- in my meditation garden -
Yesterday I came across something written by the 14th century English mystic, Julian of Norwich when I was suddenly struck with a flash of insight - although I had read this many times before-- up until now, I never really "got" what she was saying:
In this vision, he showed me a little thing,
the size of a hazelnut, and it was round as a ball.
I looked at it with the eye of my understanding, and thought
'What may this be?'
And it was generally answered thus,
'It is all that is made, and it shall ever last.'
As soon as I read that piece of 14th century "mystic wisdom," I immediately remembered something the renowned monk and author Thomas Merton wrote in the 1960's when he talked about the "hidden wholeness" of the universe - every tiny little part contains the whole. He would look at a leaf or a flower, an animal or a person and would see the bigger picture. He wouldn't focus on separated and discrete parts but on the "whole" - that everything and everyone belong together, that the ONE is always reflected in each and every part.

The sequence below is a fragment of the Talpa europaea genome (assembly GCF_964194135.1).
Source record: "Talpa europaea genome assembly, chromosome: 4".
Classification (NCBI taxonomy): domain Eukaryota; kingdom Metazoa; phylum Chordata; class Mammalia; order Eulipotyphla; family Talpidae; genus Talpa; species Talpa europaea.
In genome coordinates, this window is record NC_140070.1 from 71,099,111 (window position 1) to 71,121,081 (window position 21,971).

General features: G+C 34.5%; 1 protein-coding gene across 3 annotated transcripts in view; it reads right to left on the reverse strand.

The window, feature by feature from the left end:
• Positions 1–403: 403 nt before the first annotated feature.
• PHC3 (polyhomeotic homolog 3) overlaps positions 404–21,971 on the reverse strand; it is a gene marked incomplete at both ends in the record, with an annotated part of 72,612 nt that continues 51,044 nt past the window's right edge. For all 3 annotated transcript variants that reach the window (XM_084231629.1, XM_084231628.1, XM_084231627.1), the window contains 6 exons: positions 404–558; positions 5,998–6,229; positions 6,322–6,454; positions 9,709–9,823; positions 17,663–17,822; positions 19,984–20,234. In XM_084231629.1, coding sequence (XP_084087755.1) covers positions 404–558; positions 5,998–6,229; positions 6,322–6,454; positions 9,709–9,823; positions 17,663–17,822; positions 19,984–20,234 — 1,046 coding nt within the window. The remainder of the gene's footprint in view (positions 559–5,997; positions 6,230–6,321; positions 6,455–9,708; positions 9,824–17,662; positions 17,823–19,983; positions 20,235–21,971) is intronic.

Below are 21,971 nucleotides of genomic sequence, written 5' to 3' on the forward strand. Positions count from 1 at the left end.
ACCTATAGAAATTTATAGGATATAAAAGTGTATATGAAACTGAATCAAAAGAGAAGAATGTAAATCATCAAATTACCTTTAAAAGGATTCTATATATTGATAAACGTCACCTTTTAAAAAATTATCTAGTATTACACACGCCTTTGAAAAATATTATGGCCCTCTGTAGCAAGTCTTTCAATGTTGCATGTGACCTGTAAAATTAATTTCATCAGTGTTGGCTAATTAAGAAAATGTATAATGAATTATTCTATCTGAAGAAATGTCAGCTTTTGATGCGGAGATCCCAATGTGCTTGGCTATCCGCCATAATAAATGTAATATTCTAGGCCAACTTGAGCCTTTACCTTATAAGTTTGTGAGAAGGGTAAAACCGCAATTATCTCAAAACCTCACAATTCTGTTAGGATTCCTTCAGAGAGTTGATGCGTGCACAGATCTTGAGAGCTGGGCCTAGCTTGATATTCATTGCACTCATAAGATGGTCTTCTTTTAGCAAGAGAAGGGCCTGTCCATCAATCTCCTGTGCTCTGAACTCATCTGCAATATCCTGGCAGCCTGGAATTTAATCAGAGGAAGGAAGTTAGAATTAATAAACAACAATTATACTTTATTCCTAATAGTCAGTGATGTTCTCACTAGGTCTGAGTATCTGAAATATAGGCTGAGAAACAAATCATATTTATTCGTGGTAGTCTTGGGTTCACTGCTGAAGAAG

A tiny hazelnut has a "hidden wholeness." You can look at it, and in it see the universe - all that is, all that will be. I finally understood that this is what Julian of Norwich meant in her writing.
I am reminded of a wonderful Zen wisdom teaching:
Enlightenment is like the moon reflected on the water.
The moon does not get wet, nor is the water broken.
Although its light is wide and great, the moon is reflected
even in a puddle an inch wide.
The whole moon and the entire sky are reflected in
one dewdrop on the grass.
We live in a fairly "mechanistic" culture that likes to "think" in terms of bits and pieces and parts. We break down our day into a schedule of discrete segments and often fail to see how the different parts of the day all flow together and relate to one another. We pigeonhole people into pre-fabricated distinct categories. We think of a world of nature as being separated from and distinct from the ordinary everyday life of human beings. The blazing cosmos of stars and space, sun and moon are seen as being out there, up there, separated from us. Some people even think of "God" as a separated, super being who controls the whole machine.
And yet, if we have the eyes to see it (the eye of the mystic) every single one of us is capable of seeing the world as it really is- a living, breathing, organic, hidden wholeness, everything belonging together. The ONE in every tiny part - even in a small little hazelnut. Every tiny dewdrop on the grass reflecting the moon and the entire sky so wide and great.
I am sitting in my garden at the beginning of a new week, in a new year, gazing at one single beautiful hibiscus flower - I am looking at the universe.